Bloom said he’d update Rook with word on the notebook, or hostiles in the area, then he left her to it. He was here for recon, to find ‘that god-damn-notebook’ as he put it, not dicking around with poets. Rook turned her attention to the two marks, tied in their chairs against the wall. She had work to do.
They didn’t look like fighters. The girl had a bunch of tattoos and short, spiked black hair, distinctly non-military. The guy was lanky and unshaven, but not quite sporting a beard.
Sure, there was a chance they were humans. How many survivors were out there, Rook often wondered. You could get a rough sense of it, ranging around, finding signs of life, and every now and then, stragglers. Of course there was no way to know for sure. The smart colonies stayed under the radar. The not-so-smart ones. Well. They were as easy to find by humans as the machines, so they didn’t tend to last long. Rook pegged the number at a few million survivors, globally. That was mostly extrapolation, maybe a dose of wishful thinking. Were these two human? Rook would find out, one way or another.
The punk girl had an unusual face, with striking eyes, deep blue-green pools. Some people say the eyes are the window to the soul. If it was that easy, Rook would be out of a job.
The guy started blathering about where they’d come from. A small colony living in the sewers. Said they were infiltrated by a bug, then attacked by spiders. These two had escaped together. They’d camped in the book store, trying to learn poetry, to learn to spot a bug. So they said. But there was no reason to believe any of it.
“Let me stop you right there,” Rook said. “Every bug I’ve ever met has had some elaborate story. Family. Friends. Memories. Maybe they even believed it.”
“So a bug can actually think it’s a human?” the punk said.
It was a weird thing to consider, and Rook didn’t know quite how to look at it. The machines had mechanical approximations of beliefs and thoughts, and for the sake of conversational utility, it made sense to talk about how they ‘think’. But they weren’t the same thing. Something was missing.
“Maybe,” Rook said. “Kind of.”
“Then how do you know you’re not a bug?”
“Because I know poetry.” That was definitive. The bugs could never learn how to do it. And if they could, someday, well, maybe on that day they deserved to be called human after all.
“How ’bout you prove it?”
“That’s not how this works,” Rook said.
“Because I have this.” Rook lifted her Sig. “And you’re tied to chairs.”
“If you’re not bugs,” the guy said, “you’ve got nothing to lose.”
“Nothing to gain either,” Rook said.
“We can help you find the notebook,” the punk said.
“How the hell do you know about that?”
“From the captain,” she said. “He was asking about a stolen notebook. We can help you find it.”
Captain Bloom must’ve taken the opportunity to interrogate these two – he was sent here looking for the notebook, after all. So much for poets being in charge of interrogations. Rook told herself she’d report him later, but for now, she had to figure out what to do with these two.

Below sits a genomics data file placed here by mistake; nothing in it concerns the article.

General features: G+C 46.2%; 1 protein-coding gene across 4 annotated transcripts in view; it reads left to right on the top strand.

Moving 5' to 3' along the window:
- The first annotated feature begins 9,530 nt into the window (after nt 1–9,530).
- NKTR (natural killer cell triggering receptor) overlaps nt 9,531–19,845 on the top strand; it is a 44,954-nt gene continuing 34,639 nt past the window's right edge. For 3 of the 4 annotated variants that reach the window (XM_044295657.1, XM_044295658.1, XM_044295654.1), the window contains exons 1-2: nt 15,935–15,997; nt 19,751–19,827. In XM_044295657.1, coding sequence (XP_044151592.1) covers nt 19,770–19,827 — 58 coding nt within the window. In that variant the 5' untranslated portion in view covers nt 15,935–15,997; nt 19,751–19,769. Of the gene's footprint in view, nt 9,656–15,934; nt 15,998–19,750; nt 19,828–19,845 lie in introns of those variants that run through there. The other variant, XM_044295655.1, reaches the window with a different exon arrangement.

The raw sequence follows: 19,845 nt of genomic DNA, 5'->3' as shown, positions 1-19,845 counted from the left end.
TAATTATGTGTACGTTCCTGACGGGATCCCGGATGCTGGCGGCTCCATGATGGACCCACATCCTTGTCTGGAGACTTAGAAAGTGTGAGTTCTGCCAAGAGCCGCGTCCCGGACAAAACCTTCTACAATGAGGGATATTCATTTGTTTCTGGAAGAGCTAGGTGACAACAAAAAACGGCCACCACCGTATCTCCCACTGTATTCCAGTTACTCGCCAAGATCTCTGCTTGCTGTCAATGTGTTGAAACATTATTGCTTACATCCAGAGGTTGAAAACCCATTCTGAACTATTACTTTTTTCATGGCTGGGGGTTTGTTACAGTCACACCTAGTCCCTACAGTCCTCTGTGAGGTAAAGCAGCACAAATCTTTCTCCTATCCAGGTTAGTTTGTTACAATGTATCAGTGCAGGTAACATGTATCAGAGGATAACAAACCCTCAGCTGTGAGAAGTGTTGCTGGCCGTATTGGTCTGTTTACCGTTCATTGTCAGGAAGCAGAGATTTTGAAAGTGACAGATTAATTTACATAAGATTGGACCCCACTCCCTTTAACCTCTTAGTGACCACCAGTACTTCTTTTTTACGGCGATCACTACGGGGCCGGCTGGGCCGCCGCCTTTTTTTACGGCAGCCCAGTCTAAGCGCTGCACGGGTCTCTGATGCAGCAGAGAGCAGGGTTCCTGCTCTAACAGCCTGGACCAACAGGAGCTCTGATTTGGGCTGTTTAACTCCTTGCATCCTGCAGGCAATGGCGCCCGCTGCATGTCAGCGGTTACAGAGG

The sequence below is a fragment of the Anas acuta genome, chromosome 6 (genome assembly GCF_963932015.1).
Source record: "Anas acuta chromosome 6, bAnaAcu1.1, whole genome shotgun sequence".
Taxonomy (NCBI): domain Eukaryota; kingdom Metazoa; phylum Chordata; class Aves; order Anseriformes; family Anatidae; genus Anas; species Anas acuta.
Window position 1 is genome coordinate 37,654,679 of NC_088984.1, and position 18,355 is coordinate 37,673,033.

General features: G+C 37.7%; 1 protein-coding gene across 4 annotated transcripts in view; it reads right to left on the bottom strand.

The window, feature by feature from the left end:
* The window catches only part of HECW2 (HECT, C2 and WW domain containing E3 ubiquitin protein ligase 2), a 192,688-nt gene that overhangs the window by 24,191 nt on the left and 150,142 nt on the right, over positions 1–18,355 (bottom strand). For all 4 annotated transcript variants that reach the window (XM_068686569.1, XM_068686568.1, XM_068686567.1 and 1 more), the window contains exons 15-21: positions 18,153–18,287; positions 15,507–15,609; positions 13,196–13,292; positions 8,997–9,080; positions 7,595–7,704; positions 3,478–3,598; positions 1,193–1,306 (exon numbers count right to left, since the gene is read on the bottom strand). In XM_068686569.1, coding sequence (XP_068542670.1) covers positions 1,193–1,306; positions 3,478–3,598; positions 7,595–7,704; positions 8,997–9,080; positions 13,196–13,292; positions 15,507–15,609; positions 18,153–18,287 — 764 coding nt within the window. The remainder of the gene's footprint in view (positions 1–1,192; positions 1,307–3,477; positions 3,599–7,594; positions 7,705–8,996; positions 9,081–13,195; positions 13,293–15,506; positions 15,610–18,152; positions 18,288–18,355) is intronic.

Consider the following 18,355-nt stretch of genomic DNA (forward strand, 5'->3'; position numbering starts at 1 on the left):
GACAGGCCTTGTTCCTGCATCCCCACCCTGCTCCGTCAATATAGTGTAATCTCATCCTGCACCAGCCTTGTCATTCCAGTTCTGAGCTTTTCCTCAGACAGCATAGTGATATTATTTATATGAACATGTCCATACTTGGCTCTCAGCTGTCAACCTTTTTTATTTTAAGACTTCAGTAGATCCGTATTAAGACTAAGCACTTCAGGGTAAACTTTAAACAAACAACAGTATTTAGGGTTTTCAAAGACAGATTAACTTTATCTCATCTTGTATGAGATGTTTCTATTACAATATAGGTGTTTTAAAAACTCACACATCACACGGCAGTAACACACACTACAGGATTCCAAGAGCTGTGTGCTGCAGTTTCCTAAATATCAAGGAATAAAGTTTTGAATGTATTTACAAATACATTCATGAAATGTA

“So where’s the notebook?” Rook said.
“Prove you’re not bugs first,” she said.
The field poet is expected to perform several tasks other than extracting bugs. One of the most important is gaining information on the enemy, and interrogating their poetry. So these two presented an opportunity, whether they were telling the truth about the notebook, or whether they were bugs.
“Alright,” Rook said. “How you wanna do this?”
“We’ll write it together,” she said. “A collaborative poem, take turns writing lines.”
Rook agreed, Camilla got the tablet out, and they untied the prisoners arms. Then they passed the tablet around, writing a line each time, until there were eight lines on the screen.
we build these bridges of smoke
but who will climb first
to our castles in the sky
where dreams and nightmares wail
and beat against the frozen walls
remembering for the first time
the cored husk of the earth
echoing the silence of the dead
Rook didn’t know quite what to make of it. Two lines of poetry had never been enough to spot a bug. They could easily be snipped from some long-forgotten book that nobody read. And their value was further diluted by the nature of the exercise, playing off of each other’s themes and diction and syntax and lack of punctuation. But for all that, it seemed to satisfy the punk girl, who read it over, nodded approvingly, and passed it back to Rook, introducing herself as Simone, and the guy as Ben.
Then she launched into an explanation of the bugs, things her colony had learned about them. The chips didn’t have any communication signals, since that would’ve made them too easy to detect, so they had to work as independent agents. The machines gave the bugs different drives, depending on the mission. Sort of like the biological urge of hunger, but geared to accomplish objectives other than food acquisition: infiltrate a human colony, gather information, learn about poetry. Steal a notebook.